Writer-Reader Compact - encouragement to write through readers' enjoyment

Updated: Nov 23, 2020

A recent prompt for an SSOA Writing of the Week exercise came from an Indian novel, Saraswati Park by Anjali Joseph (Fourth Estate 2010), about a Mumbai public letter-writer, Mohan:

Mohan sighed and thought of his earlier routine, which had often included a wander through the bookstalls between Fountain and Churchgate. This ... had been the way he'd educated himself. There was a special magic that operated in the books he found; the thing he needed frequently came along without his having to look for it. His mind went covertly back to his other existence, the one in his chair, at home in the evenings, under the naked bulb. He sometimes felt he left himself there, unseen, while an automated version of him went about the daily routine. Those people and emotions, the ones from the pages he turned, were always so clearly present. And there was the feeling of following in the footsteps of other readers, those who'd scribbled in the margins; he'd many times come close to doing the same.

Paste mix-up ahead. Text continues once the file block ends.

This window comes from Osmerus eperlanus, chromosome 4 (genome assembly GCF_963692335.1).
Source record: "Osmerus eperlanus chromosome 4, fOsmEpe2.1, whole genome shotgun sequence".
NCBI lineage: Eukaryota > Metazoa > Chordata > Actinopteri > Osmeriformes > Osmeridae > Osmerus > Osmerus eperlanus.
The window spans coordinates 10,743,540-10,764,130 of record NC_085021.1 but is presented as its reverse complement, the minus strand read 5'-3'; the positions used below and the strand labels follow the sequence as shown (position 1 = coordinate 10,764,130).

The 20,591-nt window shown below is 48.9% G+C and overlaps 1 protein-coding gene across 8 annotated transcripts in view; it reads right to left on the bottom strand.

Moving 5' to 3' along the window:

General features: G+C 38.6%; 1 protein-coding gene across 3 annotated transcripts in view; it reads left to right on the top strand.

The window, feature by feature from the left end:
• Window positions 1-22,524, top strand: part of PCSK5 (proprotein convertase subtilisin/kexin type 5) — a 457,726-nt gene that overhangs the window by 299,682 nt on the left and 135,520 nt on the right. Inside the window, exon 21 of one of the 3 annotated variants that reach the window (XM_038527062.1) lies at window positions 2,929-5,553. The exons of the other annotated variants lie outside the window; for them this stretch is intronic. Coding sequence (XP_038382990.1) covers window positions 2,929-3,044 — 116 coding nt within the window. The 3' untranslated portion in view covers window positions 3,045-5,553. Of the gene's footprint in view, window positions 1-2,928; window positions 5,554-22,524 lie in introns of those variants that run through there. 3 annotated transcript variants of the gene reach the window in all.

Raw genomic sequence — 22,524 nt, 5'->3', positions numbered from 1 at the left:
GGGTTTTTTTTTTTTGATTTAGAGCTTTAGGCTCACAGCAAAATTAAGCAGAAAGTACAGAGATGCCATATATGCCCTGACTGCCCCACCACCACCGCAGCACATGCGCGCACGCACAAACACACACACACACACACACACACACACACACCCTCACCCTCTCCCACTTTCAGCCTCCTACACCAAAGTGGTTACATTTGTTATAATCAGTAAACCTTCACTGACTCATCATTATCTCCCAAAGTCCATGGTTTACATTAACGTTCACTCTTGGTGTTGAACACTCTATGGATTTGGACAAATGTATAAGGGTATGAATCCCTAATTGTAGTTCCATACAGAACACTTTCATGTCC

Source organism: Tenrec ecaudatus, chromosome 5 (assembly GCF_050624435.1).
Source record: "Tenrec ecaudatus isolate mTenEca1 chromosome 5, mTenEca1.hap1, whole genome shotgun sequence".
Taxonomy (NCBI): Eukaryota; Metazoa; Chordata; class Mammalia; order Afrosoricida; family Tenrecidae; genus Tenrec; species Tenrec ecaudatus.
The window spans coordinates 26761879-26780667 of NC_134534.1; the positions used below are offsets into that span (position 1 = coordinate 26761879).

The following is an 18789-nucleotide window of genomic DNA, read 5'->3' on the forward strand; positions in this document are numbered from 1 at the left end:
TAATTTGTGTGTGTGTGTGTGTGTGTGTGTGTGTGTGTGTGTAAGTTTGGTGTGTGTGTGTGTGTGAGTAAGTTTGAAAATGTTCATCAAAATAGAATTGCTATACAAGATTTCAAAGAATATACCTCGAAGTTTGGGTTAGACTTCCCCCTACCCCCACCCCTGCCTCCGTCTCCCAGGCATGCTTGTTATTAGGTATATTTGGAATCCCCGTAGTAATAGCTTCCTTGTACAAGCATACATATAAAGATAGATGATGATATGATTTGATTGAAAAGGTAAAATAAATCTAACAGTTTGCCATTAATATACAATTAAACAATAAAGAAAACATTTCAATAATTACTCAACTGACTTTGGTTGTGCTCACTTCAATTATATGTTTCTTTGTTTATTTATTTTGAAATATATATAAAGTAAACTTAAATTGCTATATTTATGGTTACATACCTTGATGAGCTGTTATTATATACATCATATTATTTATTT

SSOA writing group members' responses to the excerpt:


When I was eighteen and living in South Africa, I had a huge fight with my mother who informed me she 'never wanted to see me again'. I moved into the YWCA, and was feeling a tad lonely and lost, when I found a pile of old books in a box. I lay on my bed in the room I shared with three others and started reading a paperback. This led me to not leave my bed until I had finished the fascinating story. I couldn't put down the book, Clochemerle written by a French author, Gabriel Chevallier. It lifted my spirit.

What a wonderful introduction to the written word that has lasted a lifetime! The descriptions of the French countryside and relationships between people in the village left me feeling inspired and wanting to read more. Jennifer Neil